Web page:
Dante's Inferno Canto 4: Summary & Quotes

Instructor: Karen Wolak

Karen has taught 4-8th grade English/Language Arts and has worked closely with adult learners for several years. M.Ed. in Adult Education.

Canto IV of Dante's ''Inferno'' describes the first circle of Hell. It is a place of confinement for unbaptized souls and the souls of virtuous individuals who lived before the time of Christ. Let's review this canto and some insightful quotes.

The First Circle of Hell

At the end of Canto III of Dante's Inferno, Dante experiences a terrifying earthquake that causes him to faint. At the beginning of Canto IV, Dante is awakened by a loud noise that sounds like thunder. He finds himself with Virgil at the top of a high mountain that overlooks a vast, clouded valley - the first circle of Hell. While he cannot make out the details of the valley from his height, he does hear the loud cries coming from below. Virgil tells him that they are going to descend the mountain, but Dante can tell that Virgil seems scared. Dante is unsettled by this, but Virgil advises him that he is not afraid. Rather, Virgil is sad and pities the inhabitants of the valley.

Each circle of Hell progresses lower into the Earth
A Visual Overview of the Nine Circles of Hell

Stuck in Limbo

Virgil and Dante descend the mountain into the first circle of Hell. At the bottom, Dante sees an immeasurable crowd of men, women, children, and babies. He realizes that it is not cries of torment that he has heard, but sighs of sadness. Virgil advises him that that these are good souls who are denied entrance into Heaven because they either were not baptized, or they lived before the time of Christ. Virgil also shares that he himself resides in this circle of Hell.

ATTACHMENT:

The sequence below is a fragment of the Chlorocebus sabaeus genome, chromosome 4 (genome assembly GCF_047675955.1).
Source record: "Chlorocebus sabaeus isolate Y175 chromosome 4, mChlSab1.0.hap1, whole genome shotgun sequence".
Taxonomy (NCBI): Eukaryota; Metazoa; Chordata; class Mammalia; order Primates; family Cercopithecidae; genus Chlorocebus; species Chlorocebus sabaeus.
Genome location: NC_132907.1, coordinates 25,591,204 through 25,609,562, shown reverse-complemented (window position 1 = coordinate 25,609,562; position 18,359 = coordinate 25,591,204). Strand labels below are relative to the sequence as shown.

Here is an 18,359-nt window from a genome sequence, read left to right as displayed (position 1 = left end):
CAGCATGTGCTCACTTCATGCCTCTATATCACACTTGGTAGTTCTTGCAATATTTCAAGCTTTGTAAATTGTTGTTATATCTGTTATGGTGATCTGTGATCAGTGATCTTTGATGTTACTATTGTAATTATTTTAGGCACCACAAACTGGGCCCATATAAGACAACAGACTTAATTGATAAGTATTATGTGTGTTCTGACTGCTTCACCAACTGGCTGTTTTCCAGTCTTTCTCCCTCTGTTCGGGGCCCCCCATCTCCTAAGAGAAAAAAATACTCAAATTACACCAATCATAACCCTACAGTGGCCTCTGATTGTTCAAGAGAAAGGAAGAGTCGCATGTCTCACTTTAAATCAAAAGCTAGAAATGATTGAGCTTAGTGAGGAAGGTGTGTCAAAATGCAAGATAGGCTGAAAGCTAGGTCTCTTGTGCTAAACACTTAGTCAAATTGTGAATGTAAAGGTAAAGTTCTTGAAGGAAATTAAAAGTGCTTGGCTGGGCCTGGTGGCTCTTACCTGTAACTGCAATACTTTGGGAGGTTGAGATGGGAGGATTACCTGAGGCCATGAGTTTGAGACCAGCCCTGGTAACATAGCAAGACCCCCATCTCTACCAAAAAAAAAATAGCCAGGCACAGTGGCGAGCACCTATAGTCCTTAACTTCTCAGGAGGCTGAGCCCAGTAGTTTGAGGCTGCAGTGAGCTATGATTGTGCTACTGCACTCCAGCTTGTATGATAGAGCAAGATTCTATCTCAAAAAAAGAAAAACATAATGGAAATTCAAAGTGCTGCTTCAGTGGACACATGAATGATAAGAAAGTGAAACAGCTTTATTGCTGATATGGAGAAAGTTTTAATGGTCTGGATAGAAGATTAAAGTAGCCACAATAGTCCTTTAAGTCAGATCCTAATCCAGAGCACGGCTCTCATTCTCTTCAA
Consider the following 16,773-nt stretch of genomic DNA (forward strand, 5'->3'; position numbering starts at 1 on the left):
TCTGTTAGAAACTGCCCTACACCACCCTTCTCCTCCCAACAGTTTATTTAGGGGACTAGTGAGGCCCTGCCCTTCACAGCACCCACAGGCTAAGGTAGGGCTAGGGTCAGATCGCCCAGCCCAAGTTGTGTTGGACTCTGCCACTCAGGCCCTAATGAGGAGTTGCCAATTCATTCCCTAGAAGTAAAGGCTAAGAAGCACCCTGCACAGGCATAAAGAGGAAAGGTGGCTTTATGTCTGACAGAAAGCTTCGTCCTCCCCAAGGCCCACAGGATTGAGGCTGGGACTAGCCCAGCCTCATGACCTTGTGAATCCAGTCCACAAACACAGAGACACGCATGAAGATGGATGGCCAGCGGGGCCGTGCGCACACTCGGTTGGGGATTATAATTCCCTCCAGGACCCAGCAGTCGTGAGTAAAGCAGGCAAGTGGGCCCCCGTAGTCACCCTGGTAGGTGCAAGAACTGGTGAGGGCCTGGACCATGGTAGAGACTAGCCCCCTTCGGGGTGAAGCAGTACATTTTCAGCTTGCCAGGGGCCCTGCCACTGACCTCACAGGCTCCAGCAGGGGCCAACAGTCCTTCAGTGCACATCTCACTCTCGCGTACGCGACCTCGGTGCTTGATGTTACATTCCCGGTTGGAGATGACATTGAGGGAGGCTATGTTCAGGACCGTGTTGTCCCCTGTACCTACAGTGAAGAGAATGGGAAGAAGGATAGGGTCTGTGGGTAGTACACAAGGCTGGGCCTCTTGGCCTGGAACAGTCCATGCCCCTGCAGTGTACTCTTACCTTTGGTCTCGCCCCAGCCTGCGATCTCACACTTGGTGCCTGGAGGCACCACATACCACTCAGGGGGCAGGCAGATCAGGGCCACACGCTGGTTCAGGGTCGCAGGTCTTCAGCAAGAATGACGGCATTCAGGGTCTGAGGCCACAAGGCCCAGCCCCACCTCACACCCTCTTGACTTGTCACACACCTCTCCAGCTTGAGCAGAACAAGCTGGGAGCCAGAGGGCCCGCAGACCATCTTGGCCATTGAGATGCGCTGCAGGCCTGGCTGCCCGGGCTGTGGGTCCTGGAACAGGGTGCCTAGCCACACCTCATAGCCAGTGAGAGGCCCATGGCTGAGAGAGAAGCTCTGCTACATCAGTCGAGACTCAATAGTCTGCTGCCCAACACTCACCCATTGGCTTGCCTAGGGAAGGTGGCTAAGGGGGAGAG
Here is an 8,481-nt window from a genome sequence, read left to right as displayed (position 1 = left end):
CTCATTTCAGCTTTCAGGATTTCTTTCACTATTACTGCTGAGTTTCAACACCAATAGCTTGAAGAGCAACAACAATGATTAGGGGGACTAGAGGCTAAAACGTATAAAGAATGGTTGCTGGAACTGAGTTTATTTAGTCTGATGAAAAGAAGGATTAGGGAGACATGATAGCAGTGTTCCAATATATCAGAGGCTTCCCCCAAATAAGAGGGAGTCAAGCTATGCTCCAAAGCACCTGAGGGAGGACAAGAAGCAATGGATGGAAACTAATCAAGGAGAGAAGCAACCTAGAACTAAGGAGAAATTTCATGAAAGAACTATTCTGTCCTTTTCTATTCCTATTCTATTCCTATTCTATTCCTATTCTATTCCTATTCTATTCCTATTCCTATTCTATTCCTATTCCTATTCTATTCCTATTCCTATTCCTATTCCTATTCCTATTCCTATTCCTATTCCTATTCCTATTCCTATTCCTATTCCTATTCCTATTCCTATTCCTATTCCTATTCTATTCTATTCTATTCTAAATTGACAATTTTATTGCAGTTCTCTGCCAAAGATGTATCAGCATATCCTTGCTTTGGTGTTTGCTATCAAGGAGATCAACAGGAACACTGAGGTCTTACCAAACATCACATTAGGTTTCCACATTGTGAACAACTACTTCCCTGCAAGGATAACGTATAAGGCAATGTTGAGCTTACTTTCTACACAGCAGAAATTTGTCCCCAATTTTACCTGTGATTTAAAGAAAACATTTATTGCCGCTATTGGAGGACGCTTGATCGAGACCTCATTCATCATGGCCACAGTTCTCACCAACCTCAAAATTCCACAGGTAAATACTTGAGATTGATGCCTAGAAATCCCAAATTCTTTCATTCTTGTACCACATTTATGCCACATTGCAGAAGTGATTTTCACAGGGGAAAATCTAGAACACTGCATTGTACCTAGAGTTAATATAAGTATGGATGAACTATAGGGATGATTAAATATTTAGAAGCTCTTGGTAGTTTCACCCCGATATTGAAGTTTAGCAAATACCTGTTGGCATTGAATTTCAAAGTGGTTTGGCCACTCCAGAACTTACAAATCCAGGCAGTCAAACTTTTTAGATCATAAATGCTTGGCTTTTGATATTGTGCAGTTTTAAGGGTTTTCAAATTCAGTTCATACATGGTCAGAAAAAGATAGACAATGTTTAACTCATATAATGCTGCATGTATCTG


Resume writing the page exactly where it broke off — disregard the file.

Virgil goes on to say, 'For such defects, and not for other guilt, / Lost are we and are only so far punished, / That without hope we live on in desire.' In other words, these people are not willful sinners like the rest of the population in Hell. They are condemned to Hell for circumstances outside of their control, and they are not punished in the same way as others. Their punishment is simply eternal separation from God in Heaven. This aligns with the Catholic tradition of Limbo. It was a long-standing belief that souls could not enter Heaven without being baptized. However, medieval theologians later suggested that while these souls were in Hell, they were not tormented in any way aside from being separated from Paradise.

The Harrowing of Hell

Christ redeemed those in Limbo during the Harrowing of Hell
Harrowing of Hell

Dante is troubled to hear that these souls are trapped in Limbo, and he asks if anyone from Limbo has been allowed to enter Heaven. Virgil replies, 'I was a novice in this state, / When I saw hither come a Mighty One, / With sign of victory incoronate.' The 'Mighty One' he is referring to is Jesus Christ, who was crucified about 50 years after Virgil's death. Virgil says that Christ took with him several souls, many of them notable figures from the Old Testament. However, that was the only time souls in Limbo had been redeemed and allowed entrance to Paradise. Christian tradition says that Christ victoriously descended into Hell after his crucifixion to save those unjustly condemned there. This is commonly known as the 'Harrowing of Hell.'

The Inhabitants of Limbo

Further into the valley, they see a bonfire with more souls around it. Virgil explains that these are famous masters of their crafts, and their distinction on Earth has granted them a place of honor in Limbo. A group of these people approach and welcome Virgil back. Virgil introduces the members of the group as the great poets Homer, Horace, Ovid, and Lucan. They are familiar with each other, and they invite the narrator into their group. Dante describes feeling honored at this invitation: 'And more of honour still, much more, they did me, / In that they made me one of their own band; / So that the sixth was I, 'mid so much wit.' For Dante to put himself on equal footing with these great poets also suggests that he has a high opinion of himself as a poet.

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